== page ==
My 31st birthday is just around the corner, so I’ve been feeling a little reflective lately. An alternate title for this post was: things I’m still learning. And there are lots. And lots. Here are a few of the things I thought I’d have figured out by the time I was in my 30s:
(still early 30’s though, so maybe there’s still hope for me?)
- Exercise: I’ve never been a huge fan of it. I was never in any sports growing up, PE was my least favorite subject. But I thought as an adult I’d find a groove, either by somehow magically not needing to exercise (ha- wishful thinking) or by somehow magically developing a love for physical activity. Neither one of these things has happened. Shocking, I know. And its finally dawning on me how important to my overall health exercise is. So I’m just now struggling to find what works for me. It is not: running, jumping, dancing, or every-day yoga. Although I do love yoga, every day of any thing bores me to tears.
- What I want to be when I grow up: I’m an adult with a husband and children to care for, I have bills and an RRSP, I have a college degree, I worked as an SLPA. I still don’t know what I want to be when I grow up. Ironic, no?
- How to get rid of my monthly hormonal breakouts: they told me I’d likely grow out of my acne problems after puberty. Nope. I still break out, no matter what I do. Ever. Single. Month.
- How to choose meaningful activities over mindless ones: I know deep down that things like reading, writing, playing games with my husband, working on a personal project, etc are all more productive and fulfilling activities than say binge-watching Netflix or mindlessly scrolling Instagram and Facebook. And yet, I still find myself doing (and then regretting) these mindless activities over and over again.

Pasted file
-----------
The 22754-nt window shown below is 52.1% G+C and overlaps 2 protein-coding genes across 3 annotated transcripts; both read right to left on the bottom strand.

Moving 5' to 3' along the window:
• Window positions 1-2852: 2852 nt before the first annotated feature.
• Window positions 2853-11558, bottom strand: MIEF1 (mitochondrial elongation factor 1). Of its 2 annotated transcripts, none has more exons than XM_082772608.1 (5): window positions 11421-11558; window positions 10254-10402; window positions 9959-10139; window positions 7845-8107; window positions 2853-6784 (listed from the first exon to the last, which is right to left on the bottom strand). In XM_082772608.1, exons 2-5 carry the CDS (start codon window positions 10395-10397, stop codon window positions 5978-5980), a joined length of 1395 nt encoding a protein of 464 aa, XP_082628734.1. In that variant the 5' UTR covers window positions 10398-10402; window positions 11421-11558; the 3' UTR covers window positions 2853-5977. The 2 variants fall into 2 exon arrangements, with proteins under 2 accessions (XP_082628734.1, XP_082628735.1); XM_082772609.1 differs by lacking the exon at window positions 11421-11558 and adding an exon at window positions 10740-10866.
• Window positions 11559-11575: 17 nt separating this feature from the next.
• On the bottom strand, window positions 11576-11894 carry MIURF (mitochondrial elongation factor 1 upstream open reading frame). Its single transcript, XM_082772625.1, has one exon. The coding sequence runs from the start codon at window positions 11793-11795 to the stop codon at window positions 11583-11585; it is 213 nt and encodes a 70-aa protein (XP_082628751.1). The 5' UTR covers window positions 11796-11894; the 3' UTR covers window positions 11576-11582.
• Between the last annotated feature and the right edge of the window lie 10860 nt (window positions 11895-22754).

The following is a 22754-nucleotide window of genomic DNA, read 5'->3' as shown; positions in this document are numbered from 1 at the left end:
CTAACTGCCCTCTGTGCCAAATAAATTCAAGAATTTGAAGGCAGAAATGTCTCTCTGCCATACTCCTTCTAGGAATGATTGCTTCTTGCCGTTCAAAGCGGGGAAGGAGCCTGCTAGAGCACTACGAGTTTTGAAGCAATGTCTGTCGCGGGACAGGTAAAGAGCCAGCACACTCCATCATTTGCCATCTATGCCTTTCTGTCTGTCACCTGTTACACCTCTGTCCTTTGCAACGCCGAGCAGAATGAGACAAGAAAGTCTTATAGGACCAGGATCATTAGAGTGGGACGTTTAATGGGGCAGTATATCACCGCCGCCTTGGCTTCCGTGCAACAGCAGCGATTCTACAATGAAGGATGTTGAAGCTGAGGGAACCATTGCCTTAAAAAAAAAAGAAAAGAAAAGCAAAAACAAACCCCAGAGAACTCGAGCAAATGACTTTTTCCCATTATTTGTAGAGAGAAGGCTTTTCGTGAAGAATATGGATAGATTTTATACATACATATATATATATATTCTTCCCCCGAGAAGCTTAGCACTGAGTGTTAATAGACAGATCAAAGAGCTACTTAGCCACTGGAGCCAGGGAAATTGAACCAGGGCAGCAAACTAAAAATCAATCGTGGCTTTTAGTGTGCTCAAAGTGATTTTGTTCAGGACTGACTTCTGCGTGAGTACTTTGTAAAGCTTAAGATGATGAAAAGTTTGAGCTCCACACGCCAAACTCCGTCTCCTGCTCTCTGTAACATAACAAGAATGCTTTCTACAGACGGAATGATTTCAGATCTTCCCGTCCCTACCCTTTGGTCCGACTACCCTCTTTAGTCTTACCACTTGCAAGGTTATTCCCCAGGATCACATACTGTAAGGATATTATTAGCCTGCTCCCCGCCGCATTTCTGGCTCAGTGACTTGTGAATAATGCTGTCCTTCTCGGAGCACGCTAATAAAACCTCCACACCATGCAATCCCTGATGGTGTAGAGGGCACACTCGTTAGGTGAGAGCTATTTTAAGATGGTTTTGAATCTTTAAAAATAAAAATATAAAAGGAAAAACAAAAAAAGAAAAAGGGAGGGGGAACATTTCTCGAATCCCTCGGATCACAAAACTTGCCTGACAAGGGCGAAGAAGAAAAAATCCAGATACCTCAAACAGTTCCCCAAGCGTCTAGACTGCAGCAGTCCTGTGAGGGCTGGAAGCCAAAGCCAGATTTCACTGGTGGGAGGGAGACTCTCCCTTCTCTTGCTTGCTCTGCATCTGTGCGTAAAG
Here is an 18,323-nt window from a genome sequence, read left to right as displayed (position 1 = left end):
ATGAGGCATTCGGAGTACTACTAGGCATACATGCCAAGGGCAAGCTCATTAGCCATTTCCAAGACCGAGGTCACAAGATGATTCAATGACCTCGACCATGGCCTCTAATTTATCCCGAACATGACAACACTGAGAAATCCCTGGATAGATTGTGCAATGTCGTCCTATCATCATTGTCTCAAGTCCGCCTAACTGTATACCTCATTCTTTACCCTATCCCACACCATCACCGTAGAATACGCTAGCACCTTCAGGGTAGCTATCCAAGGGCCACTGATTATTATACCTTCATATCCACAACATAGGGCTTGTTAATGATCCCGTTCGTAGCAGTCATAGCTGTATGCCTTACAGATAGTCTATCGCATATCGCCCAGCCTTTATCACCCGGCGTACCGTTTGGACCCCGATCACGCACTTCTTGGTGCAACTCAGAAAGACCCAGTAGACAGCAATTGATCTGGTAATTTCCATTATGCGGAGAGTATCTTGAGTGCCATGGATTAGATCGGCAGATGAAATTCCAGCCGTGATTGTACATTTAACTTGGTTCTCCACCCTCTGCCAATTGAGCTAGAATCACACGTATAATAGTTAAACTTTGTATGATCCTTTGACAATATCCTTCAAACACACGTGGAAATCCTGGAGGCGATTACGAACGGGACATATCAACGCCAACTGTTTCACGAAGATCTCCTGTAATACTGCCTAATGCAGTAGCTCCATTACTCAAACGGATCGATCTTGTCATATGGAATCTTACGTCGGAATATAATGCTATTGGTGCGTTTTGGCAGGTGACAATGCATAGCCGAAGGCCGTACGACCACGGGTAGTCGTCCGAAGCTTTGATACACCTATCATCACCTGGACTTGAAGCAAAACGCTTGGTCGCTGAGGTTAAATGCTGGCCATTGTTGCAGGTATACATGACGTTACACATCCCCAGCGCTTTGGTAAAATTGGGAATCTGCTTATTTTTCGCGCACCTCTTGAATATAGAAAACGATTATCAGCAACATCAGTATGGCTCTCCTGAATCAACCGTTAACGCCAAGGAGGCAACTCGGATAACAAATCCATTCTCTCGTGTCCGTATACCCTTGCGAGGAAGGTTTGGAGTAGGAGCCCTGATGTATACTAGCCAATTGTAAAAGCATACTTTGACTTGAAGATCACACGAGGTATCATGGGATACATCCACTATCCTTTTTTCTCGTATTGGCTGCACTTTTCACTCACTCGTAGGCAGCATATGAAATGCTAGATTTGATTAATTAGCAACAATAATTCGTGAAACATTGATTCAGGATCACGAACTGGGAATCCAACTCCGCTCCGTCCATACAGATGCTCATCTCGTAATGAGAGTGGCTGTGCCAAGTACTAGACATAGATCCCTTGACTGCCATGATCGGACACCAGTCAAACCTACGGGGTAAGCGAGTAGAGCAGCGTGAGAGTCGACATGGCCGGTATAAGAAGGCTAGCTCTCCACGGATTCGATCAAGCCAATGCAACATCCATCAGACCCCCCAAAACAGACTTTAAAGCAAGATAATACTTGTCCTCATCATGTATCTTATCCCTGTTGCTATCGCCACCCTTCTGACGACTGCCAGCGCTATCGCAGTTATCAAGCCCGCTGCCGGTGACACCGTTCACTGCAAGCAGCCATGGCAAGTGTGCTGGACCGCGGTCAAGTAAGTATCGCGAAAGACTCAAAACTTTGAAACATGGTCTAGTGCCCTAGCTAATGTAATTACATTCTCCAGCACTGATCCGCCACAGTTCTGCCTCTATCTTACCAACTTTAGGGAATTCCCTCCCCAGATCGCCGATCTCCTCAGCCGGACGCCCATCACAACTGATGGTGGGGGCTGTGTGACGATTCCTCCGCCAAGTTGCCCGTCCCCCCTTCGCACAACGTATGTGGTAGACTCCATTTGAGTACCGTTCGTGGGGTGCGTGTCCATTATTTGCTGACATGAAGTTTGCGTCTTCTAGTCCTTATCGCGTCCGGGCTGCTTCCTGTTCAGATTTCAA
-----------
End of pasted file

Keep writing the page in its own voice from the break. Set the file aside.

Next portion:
- How to be confident: when I was in high school I assumed that by the time I was an adult I’d have learned more confidence in myself. That I’d be able to interact and engage with all sorts of people without feeling nervous or shy, that I’d be immune to what other people thought of me. The truth is I often still feel like that awkward, self-conscious teenage girl who was worried about fitting it and what the cool kids thought of her. I’m just better at hiding it. (I hope.)
However, here are a few things I have learned:
- Regular exercise makes me happy. It gives me confidence and self-acceptance. It helps me love and appreciate the body I have, rather than looking in the mirror and seeing all my faults. When I am exercising regularly I like actually like the body I have (regardless of the number on the scale), I appreciate it more, and I feed it better too.
- I have a hunger for knowledge, a need to pursue and seek after it. When I’m not doing this I feel stagnant. Whether I get this from reading a book, watching a documentary, taking a class, traveling, or pursuing a new hobby I need to satiate this hunger to feel happy and fulfilled.
- To trust my instincts, especially my mothering ones. Its really hard for me not to over-analyze and research every decision, weigh in what everyone in my life has to say about something, but when I do this every article I’ve read or everything someone else has said to me drowns out my inner voice. And my own instincts are usually spot on.
- I’ve learned that there a few things that I’m good at (like seeing an issue from multiple perspectives), and lots of things that I’m not (like following a budget). But that’s okay, nobody is good at everything. And just because my talents are less visible and obvious doesn’t mean they aren’t there.
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